How to Support Someone with Autism

Autism affects the way a person communicates, socialises with others and perceives the world. Some people with autism can live independently while others need ongoing care and support to live full and enriching lives.

While each person is different with their own unique needs, we can support people with autism by empowering them to feel confident and helping them live their lives with independence and choice.

At Liaise, our specialist autism support services empower people with autism at different stages of life and in a range of circumstances. Here we share tips on how to support people with autism in a way that is tailored to their needs so that they can get the most out of life. We believe the best support is progressive, personal, positive and tailored to the unique needs of each person.

Understanding Autism

To provide the best support to the people in your life with autism, it’s important to understand a bit about the condition. Autism is a lifelong developmental disability that affects how people communicate and interact with the world.

Autism is characterised by social communication difficulties, repetitive behaviours, and sensory sensitivities. People with autism often have trouble understanding traditional forms of verbal and non-verbal language like gestures or tone of voice. This can lead to problems socialising or expressing their needs and wants.

The world can feel confusing and overwhelming for people with autism. This is why they often thrive on structure and routine. Changes to routines or new, big events can be stressful for people with autism and can trigger unpleasant emotions like anxiety and panic. Many people with autism use repetitive movements, such as rocking back and forth or flapping their hands, as a source of comfort in these moments or for simple enjoyment.

Autism can cause people to experience an over or under-sensitivity to certain sensory stimuli such as taste, touch, smell, light, temperature or sound. Something as simple as background music in a restaurant that may be bothersome to some can be especially painful or distressing for someone with autism.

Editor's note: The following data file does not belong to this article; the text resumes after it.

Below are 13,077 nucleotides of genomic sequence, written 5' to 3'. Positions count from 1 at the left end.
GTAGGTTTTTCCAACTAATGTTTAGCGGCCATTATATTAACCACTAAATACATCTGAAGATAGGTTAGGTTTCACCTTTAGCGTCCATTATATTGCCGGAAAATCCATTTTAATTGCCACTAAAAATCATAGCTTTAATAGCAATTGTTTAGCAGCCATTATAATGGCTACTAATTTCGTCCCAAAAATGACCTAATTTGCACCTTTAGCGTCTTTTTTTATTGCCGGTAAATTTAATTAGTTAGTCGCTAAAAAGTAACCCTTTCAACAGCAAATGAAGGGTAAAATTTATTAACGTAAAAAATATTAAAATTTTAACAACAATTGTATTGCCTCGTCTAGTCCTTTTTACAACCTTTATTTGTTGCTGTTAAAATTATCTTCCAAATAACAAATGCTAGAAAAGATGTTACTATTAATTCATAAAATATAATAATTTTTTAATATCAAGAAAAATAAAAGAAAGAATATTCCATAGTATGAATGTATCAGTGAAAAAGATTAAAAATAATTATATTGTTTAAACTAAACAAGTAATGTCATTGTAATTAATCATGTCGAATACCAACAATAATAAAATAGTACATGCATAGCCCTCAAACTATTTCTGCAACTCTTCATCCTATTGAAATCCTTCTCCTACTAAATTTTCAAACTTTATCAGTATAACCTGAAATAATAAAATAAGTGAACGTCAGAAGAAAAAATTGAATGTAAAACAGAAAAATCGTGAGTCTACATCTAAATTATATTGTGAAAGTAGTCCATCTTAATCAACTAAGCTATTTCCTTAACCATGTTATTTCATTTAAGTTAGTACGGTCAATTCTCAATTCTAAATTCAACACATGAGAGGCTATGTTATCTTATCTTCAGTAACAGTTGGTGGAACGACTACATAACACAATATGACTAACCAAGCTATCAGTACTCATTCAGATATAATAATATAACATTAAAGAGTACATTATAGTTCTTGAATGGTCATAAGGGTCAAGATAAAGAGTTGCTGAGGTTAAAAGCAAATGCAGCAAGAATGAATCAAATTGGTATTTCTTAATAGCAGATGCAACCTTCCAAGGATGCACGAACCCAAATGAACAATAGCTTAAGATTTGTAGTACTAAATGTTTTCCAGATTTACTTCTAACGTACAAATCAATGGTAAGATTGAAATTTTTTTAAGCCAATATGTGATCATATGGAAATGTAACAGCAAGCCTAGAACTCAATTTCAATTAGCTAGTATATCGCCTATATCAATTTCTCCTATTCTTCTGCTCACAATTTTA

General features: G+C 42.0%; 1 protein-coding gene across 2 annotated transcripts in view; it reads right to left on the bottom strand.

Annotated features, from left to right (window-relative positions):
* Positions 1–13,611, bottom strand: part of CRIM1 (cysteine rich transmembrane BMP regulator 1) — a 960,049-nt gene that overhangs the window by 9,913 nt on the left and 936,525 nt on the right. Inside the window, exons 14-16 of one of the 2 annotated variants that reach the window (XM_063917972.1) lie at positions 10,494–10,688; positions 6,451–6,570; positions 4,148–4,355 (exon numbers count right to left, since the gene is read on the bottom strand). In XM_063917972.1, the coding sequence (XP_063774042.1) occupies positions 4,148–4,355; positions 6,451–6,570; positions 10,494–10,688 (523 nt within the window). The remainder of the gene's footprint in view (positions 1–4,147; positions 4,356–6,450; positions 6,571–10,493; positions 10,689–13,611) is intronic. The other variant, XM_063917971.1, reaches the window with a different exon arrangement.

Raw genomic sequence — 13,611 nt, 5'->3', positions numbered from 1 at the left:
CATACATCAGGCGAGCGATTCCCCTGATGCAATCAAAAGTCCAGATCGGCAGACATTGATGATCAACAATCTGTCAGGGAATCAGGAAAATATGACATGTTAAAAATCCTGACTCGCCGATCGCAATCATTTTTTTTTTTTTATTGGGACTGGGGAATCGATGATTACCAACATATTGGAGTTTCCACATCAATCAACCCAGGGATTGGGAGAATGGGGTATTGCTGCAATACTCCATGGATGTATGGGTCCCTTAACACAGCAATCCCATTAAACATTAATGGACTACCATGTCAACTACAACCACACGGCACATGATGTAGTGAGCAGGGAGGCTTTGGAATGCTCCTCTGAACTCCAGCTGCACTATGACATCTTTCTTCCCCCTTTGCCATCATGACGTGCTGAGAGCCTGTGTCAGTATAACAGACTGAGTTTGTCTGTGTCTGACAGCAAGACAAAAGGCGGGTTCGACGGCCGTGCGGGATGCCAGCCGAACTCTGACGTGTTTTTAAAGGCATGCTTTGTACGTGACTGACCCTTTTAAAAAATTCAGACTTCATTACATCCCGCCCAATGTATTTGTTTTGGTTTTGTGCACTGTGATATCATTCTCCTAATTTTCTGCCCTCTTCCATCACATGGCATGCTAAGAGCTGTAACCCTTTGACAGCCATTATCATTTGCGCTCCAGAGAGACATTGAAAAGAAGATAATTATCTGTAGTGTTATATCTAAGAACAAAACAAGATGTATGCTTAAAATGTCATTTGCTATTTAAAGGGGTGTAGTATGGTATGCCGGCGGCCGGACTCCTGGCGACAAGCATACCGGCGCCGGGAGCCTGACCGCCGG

Challenging misconceptions and stereotypes about autism is vital. It is a common myth that people with autism don’t like to socialise or make friends. Just because autism causes certain challenges with socialising does not mean people do not want to socialise. They simply need some positive support to build their confidence, encourage their independence and develop positive social reactions.

Tips for Supporting Someone with Autism

When supporting someone with autism remember the golden rule: you should never assume. Before doing something for the individual, always ask them first in their preferred communication style. For instance, don’t just close a window in their room or home, ask them if they would like for you to do so. The best support is one that encourages the individual to live their life with independence and personal choice.

How to Communicate with Someone with Autism:

  • Use clear and direct language: Try to be clear and straightforward. Avoid using figurative language or any other language that may be confusing or interpreted literally.
  • Use visual aids: Visual supports can be life-changing for some people with autism. Try and use pictures, symbols, or written instructions to help the person understand what you are trying to say. Visual schedules, social stories, and visual cue cards can be particularly helpful.
  • Give time for processing: People with autism may need some extra time to process information and think about their responses. Be patient and avoid rushing or interrupting their thoughts.